Yesterday, I baptised Oscar, a baby boy. Baptism marks the beginning of a lifelong journey of faith, that ends with our funeral—at which point, a new journey begins. This is why, in some traditions within the Church, the coffin is sprinkled with water from the baptismal font as it enters the church. Between these two points, our baptism and our funeral, we speak of the Christian life as a pilgrimage we undertake with others. At the heart of the baptismal rite, I declare:
‘N, I baptize you
in the name of the Father,
and of the Son,
and of the Holy Spirit.
‘May God, who has received you by baptism into his Church,
pour upon you the riches of his grace,
that within the company of Christ’s pilgrim people
you may daily be renewed by his anointing Spirit,
and come to the inheritance of the saints in glory.
Over recent days, we have witnessed The Queue, a long procession of people, from all over the world, who have made a journey to the Queen, lying-in-state. For the final stages of their journey, they have walked alongside others, strangers to them, in a shared, and ordered, experience. People of surprisingly diverse backgrounds. Their reasons for making the journey are many and various—selfless and self-centred; we do not get to choose those we queue with—and, for some at least, hard to put into words. As they have walked, strangers have become friends, perhaps even family. As they have reached their desired destination, we have seen people bow, or salute, or make the sign of the cross, or keep their cap on until the last moment so as to doff it. And afterwards, just moments later, they are spilled out, into the city, perhaps into the night. What then? Some have rejoined The Queue, others have returned home. All will carry this experience for the rest of their lives. Will it make a difference? For some, undoubtedly.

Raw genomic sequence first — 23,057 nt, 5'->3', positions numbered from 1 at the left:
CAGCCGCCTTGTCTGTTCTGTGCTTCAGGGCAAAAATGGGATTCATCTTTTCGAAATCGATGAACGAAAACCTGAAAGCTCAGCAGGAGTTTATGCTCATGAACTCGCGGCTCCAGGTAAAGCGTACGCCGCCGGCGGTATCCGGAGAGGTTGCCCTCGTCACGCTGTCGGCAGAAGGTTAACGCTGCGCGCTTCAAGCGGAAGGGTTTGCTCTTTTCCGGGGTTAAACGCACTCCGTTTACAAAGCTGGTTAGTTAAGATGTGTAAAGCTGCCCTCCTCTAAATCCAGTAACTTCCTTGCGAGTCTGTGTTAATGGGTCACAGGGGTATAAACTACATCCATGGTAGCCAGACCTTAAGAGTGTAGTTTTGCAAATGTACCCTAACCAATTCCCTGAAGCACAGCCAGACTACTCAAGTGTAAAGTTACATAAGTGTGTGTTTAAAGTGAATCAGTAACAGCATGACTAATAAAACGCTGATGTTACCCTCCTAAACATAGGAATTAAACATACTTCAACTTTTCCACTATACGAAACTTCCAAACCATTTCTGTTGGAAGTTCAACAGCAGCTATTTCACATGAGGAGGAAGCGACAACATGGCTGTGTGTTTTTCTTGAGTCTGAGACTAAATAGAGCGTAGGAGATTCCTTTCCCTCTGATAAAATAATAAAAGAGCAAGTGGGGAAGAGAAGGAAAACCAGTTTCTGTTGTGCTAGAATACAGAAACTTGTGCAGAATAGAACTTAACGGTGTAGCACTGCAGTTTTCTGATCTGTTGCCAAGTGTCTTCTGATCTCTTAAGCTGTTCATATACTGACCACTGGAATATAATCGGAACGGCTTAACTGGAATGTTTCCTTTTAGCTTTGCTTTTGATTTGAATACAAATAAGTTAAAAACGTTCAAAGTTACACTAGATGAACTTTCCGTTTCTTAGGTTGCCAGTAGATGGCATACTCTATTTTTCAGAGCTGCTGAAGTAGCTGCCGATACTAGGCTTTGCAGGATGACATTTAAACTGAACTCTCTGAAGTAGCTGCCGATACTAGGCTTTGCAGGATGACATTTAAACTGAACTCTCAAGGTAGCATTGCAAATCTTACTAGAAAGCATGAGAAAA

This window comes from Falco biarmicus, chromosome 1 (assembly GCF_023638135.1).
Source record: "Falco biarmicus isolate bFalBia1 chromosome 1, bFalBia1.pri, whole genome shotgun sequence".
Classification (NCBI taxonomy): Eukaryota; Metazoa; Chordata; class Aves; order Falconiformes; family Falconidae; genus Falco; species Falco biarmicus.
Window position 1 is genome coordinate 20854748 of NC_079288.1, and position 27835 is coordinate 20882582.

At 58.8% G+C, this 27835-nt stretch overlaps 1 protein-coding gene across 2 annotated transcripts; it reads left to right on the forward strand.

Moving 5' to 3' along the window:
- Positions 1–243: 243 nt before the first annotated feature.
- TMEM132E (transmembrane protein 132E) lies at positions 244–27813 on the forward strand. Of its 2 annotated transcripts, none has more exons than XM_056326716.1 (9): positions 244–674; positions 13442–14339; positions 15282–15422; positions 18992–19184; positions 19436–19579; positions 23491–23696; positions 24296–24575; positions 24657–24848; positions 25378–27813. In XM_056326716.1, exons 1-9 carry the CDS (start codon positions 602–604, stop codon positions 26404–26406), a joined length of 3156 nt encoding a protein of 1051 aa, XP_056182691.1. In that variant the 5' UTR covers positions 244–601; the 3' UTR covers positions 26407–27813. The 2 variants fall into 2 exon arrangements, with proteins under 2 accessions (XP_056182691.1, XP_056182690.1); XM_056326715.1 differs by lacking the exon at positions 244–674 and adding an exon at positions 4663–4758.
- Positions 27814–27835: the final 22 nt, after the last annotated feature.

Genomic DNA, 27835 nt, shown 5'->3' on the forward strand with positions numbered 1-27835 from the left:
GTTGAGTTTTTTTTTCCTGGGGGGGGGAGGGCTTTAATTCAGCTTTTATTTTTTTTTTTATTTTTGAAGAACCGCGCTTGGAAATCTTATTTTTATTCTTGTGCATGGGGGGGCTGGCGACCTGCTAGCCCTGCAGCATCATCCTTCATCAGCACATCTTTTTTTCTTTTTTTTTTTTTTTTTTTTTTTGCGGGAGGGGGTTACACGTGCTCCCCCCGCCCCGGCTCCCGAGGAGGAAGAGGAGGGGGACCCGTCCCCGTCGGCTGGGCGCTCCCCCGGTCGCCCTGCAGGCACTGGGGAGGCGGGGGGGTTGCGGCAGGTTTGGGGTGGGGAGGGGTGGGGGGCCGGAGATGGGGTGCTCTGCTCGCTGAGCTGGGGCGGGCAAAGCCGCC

Without any doubt, this has been a pilgrimage. And those who don’t ‘get’ that are unable to appreciate what has taken place, and why. Why so many have needed to make this journey, to pay their respects, to give thanks for a life lived in the service of others. They can only dismiss it as folly, scandal even. Which, for me, is yet another evidence that this is a pilgrimage.
The catafalque in Westminster Hall has been a resting place, not only for the Queen’s coffin, but for every pilgrim who has made the journey to stand before it. May they all be renewed for their onward journey. May they all come, at last, to their final destination, the inheritance of the saints in glory.
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